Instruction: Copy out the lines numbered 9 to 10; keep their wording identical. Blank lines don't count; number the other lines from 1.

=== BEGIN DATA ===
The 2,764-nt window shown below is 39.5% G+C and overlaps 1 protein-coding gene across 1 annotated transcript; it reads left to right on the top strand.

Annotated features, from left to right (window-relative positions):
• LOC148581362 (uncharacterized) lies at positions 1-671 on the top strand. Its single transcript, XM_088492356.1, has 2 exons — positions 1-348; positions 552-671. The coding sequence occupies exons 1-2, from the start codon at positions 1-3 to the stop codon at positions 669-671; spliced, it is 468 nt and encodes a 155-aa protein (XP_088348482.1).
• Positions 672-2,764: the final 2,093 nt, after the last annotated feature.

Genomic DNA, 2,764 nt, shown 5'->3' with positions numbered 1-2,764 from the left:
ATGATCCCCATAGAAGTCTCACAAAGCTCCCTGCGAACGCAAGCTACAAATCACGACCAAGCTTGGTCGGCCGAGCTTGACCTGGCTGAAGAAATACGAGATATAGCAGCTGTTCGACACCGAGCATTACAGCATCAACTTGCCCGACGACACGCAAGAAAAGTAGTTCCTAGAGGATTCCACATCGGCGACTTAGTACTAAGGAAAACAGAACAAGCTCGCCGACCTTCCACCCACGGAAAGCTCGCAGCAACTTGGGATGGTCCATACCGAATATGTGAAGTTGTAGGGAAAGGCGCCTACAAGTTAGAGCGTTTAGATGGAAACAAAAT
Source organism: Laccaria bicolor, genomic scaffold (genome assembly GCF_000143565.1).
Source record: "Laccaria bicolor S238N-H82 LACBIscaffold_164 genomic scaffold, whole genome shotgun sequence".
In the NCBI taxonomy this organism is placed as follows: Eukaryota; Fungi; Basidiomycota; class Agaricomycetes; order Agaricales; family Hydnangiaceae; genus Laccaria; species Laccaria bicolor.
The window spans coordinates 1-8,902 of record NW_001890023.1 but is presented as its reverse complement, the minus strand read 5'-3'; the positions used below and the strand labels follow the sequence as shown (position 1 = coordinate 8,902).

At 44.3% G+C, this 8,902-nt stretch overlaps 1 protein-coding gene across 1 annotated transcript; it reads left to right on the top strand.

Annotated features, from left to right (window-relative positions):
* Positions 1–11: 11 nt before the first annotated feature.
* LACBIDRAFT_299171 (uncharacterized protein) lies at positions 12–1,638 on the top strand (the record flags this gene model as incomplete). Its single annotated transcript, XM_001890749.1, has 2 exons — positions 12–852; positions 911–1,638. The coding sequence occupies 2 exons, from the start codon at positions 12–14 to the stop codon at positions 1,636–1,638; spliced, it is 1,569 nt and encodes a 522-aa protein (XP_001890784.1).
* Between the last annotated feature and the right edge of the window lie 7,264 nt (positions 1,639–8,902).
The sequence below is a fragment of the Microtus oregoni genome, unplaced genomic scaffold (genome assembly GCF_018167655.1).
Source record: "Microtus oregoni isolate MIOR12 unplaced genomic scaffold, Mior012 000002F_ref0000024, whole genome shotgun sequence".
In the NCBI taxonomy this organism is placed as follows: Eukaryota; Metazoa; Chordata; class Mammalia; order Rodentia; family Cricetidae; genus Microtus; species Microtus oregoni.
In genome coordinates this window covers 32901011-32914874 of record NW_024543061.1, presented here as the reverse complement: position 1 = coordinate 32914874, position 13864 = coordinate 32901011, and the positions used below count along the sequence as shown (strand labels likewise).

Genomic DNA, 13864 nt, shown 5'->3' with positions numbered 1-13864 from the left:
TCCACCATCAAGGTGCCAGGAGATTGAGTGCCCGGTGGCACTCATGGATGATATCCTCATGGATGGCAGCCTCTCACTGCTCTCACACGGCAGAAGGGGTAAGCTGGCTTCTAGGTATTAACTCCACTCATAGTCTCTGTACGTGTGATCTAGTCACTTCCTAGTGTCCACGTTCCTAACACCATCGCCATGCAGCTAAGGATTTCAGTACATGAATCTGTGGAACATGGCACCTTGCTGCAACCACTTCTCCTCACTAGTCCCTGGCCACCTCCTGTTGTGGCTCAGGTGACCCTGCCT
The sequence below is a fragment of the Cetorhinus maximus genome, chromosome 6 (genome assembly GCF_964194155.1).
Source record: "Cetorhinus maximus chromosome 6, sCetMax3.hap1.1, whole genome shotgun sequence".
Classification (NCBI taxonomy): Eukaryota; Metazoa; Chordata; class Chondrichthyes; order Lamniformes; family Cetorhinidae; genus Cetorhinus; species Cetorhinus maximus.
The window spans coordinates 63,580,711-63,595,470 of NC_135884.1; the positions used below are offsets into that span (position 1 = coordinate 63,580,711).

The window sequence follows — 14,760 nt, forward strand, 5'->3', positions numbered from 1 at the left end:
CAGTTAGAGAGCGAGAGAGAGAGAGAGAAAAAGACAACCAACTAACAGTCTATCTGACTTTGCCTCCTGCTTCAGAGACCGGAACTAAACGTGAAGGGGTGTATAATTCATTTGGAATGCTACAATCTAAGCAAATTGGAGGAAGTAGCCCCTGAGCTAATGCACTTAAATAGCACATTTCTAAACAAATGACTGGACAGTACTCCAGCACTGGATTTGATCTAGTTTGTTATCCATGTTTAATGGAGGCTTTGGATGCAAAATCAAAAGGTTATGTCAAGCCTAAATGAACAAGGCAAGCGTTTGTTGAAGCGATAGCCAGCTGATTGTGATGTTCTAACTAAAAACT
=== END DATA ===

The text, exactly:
In the NCBI taxonomy this organism is placed as follows: Eukaryota; Fungi; Basidiomycota; class Agaricomycetes; order Agaricales; family Hydnangiaceae; genus Laccaria; species Laccaria bicolor.
The window spans coordinates 1-8,902 of record NW_001890023.1 but is presented as its reverse complement, the minus strand read 5'-3'; the positions used below and the strand labels follow the sequence as shown (position 1 = coordinate 8,902).